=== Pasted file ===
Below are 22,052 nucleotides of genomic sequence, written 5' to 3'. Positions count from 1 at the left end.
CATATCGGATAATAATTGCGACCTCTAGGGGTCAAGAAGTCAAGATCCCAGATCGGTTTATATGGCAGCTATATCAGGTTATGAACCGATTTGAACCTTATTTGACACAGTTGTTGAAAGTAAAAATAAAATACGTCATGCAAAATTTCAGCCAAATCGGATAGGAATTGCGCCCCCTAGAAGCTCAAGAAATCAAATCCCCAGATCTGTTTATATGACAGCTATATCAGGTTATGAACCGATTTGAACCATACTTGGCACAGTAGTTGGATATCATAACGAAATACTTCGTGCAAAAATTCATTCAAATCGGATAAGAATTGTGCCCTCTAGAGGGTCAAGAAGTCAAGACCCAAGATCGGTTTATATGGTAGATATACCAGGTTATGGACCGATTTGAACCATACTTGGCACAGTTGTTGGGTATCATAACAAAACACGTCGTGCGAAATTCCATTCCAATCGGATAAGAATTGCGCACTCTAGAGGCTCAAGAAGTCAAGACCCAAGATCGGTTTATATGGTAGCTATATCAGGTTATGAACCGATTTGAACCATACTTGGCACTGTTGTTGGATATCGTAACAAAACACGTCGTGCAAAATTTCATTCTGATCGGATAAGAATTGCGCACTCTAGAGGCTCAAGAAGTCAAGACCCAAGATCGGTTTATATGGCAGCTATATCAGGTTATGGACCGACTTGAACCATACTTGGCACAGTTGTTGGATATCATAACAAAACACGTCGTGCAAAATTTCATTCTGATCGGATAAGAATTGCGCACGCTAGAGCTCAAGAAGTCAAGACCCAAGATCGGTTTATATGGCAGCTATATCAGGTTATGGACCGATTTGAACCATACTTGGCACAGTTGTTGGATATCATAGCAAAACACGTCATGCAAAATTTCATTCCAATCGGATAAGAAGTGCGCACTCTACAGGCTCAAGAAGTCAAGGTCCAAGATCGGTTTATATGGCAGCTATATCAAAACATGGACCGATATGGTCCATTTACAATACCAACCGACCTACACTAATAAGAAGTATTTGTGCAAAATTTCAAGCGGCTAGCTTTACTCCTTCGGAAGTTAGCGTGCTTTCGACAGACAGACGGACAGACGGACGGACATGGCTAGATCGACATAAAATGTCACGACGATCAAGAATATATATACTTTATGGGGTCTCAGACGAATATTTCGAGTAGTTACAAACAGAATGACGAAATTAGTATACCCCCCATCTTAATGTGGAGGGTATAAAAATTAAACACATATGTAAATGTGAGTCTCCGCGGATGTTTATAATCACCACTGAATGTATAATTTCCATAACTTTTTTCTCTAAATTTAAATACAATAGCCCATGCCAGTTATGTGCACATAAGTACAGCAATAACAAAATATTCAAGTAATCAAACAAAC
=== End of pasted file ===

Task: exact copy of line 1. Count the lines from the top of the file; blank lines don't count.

Below are 22,052 nucleotides of genomic sequence, written 5' to 3'. Positions count from 1 at the left end.